International Lending, Sovereign Debt and Joint Liability
An Economic Theory Model for Amending the Treaty of Lisbon
As the Eurozone crisis drags on, it is evident that a part of the problem lies in the architecture of debt and its liabilities within the Eurozone and, more generally, the European Union. This paper argues that a large
part of the problem can be mitigated by permitting appropriately-structured cross-country liability for sovereign debt incurred by individual nations within the European Union. In brief, the paper makes a case for
amending the Treaty of Lisbon. The case is established by constructing a game-theoretic model and demonstrating that there exist self-fulfilling equilibria, which would come into existence if cross-country debt liability were
permitted and which are Pareto superior to the existing outcome.
This paper is a product of the Office of the Chief Economist, Development Economics Vice Presidency. It is part of a larger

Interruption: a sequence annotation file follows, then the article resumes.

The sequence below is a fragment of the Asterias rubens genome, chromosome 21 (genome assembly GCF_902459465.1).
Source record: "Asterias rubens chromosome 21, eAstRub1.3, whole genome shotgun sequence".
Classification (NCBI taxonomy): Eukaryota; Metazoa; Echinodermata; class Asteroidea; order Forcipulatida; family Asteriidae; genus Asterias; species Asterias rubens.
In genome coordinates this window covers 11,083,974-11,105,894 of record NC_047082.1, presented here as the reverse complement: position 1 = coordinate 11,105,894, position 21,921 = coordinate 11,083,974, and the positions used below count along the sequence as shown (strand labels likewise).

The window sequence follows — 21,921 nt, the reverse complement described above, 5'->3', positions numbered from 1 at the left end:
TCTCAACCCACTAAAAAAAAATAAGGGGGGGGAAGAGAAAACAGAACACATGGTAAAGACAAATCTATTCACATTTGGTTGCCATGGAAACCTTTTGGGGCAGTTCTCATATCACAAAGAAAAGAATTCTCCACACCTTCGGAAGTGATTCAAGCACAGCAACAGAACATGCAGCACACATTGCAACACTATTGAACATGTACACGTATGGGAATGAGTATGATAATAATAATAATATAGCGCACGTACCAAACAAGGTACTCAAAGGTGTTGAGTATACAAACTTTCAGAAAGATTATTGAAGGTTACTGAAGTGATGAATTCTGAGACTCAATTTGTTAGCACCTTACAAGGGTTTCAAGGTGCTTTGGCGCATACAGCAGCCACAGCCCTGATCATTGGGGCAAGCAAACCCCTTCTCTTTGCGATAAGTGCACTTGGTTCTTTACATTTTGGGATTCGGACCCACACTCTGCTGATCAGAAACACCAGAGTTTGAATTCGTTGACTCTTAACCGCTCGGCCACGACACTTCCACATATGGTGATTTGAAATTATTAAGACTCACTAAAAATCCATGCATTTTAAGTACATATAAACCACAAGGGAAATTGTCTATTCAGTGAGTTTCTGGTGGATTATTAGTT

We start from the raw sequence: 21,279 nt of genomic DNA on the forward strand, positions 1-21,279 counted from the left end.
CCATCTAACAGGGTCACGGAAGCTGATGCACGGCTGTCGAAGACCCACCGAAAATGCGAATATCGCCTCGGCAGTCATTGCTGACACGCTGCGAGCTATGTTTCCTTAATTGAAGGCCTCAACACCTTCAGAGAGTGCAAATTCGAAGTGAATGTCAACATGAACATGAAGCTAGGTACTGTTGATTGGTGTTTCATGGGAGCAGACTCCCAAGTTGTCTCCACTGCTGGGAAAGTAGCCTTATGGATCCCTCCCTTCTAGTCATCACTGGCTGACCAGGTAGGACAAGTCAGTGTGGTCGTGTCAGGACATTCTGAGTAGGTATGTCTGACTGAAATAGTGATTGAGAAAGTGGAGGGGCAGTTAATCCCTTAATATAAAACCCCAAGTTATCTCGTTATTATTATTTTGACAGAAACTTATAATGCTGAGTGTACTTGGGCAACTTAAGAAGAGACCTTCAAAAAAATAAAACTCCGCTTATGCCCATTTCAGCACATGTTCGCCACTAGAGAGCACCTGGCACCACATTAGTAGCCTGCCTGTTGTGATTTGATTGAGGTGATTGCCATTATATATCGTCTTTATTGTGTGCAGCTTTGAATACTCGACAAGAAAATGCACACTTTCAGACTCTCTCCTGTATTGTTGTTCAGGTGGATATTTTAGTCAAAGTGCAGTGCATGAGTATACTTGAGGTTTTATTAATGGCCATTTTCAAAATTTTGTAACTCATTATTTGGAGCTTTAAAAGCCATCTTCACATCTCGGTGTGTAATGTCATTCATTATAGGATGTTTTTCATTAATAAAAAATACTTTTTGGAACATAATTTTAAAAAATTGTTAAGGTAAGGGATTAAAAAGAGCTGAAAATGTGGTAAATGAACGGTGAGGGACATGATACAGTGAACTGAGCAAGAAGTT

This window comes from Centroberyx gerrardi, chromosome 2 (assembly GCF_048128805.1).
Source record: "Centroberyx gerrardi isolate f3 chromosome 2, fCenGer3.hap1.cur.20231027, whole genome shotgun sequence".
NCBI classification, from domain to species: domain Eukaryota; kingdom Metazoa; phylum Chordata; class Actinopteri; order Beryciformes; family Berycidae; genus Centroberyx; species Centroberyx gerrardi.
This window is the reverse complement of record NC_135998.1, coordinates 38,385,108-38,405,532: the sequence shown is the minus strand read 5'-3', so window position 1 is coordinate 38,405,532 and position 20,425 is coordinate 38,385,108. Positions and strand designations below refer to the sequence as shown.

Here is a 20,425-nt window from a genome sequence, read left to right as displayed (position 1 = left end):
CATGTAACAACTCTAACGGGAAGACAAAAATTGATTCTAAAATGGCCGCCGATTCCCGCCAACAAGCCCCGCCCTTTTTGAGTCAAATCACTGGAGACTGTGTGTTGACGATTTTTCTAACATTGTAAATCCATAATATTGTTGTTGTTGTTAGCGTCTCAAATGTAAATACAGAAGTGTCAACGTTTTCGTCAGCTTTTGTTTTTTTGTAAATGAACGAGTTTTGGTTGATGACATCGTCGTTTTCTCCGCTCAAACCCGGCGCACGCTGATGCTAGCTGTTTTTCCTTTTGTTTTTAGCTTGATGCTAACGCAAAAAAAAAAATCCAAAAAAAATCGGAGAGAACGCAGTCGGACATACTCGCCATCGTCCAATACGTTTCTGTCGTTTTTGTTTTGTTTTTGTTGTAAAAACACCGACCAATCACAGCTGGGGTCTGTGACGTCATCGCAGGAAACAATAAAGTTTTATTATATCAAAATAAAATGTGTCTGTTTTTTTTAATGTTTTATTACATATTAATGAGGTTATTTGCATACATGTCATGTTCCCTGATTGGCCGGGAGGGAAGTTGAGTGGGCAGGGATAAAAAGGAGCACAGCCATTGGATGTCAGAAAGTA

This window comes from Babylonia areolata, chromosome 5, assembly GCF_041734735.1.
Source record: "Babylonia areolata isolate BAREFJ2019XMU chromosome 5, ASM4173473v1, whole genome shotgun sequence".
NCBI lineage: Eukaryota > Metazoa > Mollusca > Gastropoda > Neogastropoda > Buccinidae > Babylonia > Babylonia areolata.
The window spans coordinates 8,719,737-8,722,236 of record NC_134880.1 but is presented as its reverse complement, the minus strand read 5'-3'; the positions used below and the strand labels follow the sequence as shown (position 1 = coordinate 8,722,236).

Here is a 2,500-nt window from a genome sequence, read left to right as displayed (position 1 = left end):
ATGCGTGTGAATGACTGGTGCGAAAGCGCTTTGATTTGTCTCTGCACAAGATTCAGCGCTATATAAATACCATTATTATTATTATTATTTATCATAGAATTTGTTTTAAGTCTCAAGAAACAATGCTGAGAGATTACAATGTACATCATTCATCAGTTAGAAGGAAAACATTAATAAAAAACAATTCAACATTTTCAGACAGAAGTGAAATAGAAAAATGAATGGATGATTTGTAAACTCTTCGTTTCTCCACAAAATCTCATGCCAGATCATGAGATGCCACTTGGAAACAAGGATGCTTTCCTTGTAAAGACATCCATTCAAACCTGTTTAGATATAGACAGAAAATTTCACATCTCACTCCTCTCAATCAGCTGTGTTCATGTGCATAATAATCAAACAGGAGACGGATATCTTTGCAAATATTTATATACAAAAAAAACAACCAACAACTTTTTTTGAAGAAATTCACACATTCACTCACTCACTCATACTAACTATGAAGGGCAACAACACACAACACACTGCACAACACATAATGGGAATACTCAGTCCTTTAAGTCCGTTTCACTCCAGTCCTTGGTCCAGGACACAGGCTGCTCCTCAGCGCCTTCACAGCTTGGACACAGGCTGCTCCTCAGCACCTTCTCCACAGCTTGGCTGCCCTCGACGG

effort by the World Bank to provide open access to its research and make a contribution to development policy discussions
around the world. Policy Research Working Papers are also posted on the Web at http://econ.worldbank.org. The authors
may be contacted at [email protected] and [email protected].
About the Author
Initiative for Policy Dialogue (IPD)
Joseph E. Stiglitz is President of the Initiative for Policy Dialogue, and Chairman of the Committee on Global Thought at Columbia University. He is University Professor at Columbia, teaching in its Economics Department, its Business School, and its School of International and Public Affairs. He chaired the UN Commission of Experts on Reforms of the International Monetary and Financial System, created in the aftermath of the financial crisis by the President of the General Assembly. He is former Chief Economist and Senior Vice-President of the World Bank and Chairman of President Clinton’s Council of Economic Advisors. He was awarded the Nobel Memorial Prize in Economics in 2001.